By Jeffrey A. Roberts
CFOIC Executive Director
Now that Senate Bill 17-040 is in effect, ensuring your right under the Colorado Open Records Act to obtain digital public records in useful file formats, the state senator who introduced the legislation is considering an open data bill as the next logical step.
Sen. John Kefalas said he would like to encourage state agencies and local governments to do more of what some already do in varying degrees – post government datasets online so the public can download them anytime, no CORA request required.
“How can we further incentivize this kind of behavior on the part of records custodians so that it’s the norm when it’s practical to do that?” the Fort Collins Democrat said in an interview with the Colorado Freedom of Information Coalition. “I don’t know what the bill would look like yet. I’d like to see what other states have done.”
Open data, according to the Washington, D.C.-based Sunlight Foundation, are “data made publicly available for anyone to access and use without making a format request to the government,” typically without cost or restrictions and in machine-readable formats that allow for a broad range of uses. Easy access to digital information about government promotes transparency and civic participation, advocates say.
Cities have led the way on open data policies, with San Francisco and New York City having passed two of the nation’s most robust ordinances, said Alex Howard, the Sunlight Foundation’s deputy director. In Colorado, the Fort Collins City Council recently adopted a comprehensive policy stating that public data “will be made open and freely available to all online in a machine-readable, open format.” Several local governments in Colorado publish open data catalogs using a platform developed by a nonprofit, OpenColorado.org.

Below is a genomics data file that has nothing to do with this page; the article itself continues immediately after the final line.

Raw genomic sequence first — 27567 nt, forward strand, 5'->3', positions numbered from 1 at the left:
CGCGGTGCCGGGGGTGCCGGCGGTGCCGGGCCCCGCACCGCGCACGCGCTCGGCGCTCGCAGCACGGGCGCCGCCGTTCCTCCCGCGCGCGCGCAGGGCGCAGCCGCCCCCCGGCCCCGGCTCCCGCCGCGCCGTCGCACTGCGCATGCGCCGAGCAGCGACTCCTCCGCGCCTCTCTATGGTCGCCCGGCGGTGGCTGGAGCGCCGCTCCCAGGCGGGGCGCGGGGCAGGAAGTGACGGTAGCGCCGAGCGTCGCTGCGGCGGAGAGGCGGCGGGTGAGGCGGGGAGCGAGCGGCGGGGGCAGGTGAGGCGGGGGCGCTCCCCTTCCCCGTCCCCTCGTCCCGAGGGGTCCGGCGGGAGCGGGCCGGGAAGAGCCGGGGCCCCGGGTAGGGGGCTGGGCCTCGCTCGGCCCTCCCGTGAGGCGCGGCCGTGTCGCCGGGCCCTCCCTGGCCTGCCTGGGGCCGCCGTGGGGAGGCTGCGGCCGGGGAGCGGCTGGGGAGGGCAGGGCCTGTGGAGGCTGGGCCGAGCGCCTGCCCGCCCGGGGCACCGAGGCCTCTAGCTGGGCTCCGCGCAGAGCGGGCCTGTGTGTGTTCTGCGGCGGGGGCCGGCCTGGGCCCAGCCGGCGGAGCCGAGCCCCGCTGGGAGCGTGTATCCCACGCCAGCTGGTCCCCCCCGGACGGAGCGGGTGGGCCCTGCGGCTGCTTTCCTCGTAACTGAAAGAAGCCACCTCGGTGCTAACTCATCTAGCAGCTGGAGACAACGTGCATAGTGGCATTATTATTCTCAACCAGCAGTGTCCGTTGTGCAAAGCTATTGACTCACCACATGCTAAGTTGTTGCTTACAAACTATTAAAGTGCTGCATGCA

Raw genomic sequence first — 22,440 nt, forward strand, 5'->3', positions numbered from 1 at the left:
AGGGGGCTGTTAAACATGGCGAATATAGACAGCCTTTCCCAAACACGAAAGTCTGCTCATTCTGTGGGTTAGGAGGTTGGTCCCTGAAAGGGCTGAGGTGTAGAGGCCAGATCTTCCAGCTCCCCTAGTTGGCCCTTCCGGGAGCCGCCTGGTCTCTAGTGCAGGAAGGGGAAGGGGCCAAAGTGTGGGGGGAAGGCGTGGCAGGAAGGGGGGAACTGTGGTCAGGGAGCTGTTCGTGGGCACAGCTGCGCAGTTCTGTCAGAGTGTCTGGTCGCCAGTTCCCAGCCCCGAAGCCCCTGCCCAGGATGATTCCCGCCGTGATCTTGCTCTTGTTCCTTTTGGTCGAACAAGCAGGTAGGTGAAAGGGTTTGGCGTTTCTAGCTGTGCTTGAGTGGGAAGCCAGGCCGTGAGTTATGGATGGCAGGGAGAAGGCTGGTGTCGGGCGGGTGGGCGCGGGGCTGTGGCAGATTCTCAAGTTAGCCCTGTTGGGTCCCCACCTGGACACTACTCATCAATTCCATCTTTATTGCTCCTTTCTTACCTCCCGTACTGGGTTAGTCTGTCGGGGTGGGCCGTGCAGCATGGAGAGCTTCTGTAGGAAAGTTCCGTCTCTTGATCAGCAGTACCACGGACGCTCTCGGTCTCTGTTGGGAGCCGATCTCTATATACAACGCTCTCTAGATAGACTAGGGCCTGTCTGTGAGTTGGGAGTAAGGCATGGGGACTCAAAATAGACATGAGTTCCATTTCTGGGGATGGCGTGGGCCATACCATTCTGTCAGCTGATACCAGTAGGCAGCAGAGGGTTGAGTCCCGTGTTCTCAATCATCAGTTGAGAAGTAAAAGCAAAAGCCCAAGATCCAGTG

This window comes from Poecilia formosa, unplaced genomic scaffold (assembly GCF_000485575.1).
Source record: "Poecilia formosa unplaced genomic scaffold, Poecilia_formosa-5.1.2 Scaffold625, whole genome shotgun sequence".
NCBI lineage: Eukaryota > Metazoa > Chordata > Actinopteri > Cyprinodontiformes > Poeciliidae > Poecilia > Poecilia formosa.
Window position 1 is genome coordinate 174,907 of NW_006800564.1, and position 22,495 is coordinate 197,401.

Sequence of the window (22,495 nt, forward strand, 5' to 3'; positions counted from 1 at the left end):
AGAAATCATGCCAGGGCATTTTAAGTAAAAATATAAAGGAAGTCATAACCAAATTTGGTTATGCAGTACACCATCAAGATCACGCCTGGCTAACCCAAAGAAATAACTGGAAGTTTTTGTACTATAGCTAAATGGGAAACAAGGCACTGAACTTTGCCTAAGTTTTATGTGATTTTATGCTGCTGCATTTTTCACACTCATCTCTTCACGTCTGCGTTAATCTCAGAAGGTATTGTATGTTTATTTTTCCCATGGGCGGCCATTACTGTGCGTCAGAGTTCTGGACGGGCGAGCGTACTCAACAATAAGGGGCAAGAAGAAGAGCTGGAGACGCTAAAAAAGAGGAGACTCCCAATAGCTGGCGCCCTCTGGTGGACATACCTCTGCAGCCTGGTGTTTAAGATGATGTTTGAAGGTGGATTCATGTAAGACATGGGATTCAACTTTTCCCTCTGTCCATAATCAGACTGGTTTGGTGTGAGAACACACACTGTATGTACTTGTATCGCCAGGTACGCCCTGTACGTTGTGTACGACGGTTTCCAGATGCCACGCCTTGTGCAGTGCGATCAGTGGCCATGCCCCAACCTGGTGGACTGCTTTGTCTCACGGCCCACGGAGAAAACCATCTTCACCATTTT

Progress has been slower among the states, according to information collected by the National Conference of State Legislatures. Some states are studying the feasibility of open data policies, and some have laws on the posting of certain categories of data. Only a handful, including New Jersey earlier this year, have enacted legislation to broadly regulate how state agencies publish government records on the web.
Like Colorado, New Jersey already maintained an open data portal for state agencies to voluntarily post datasets and share links to data from their websites. The new law requires a universal website for one-stop data shopping, and it empowers the state’s chief data officer to establish and enforce standards for sharing government data “in a non-proprietary, machine-readable format.”
Under the New Jersey bill, state agencies also are supposed to create and post inventories of their open data and datasets. But it’s not yet clear how successful the law will be in encouraging the posting of additional data; it doesn’t require agencies to publish particular datasets “upon the demand of the public.”
Colorado’s open data portal, the Colorado Information Marketplace, has nearly 300 datasets as well as maps, charts, documents and links to other government data. Recent additions include a series of maps from the Colorado Geological Survey and a digital map of municipal boundaries for the Denver area. The most-viewed dataset shows business entities in Colorado.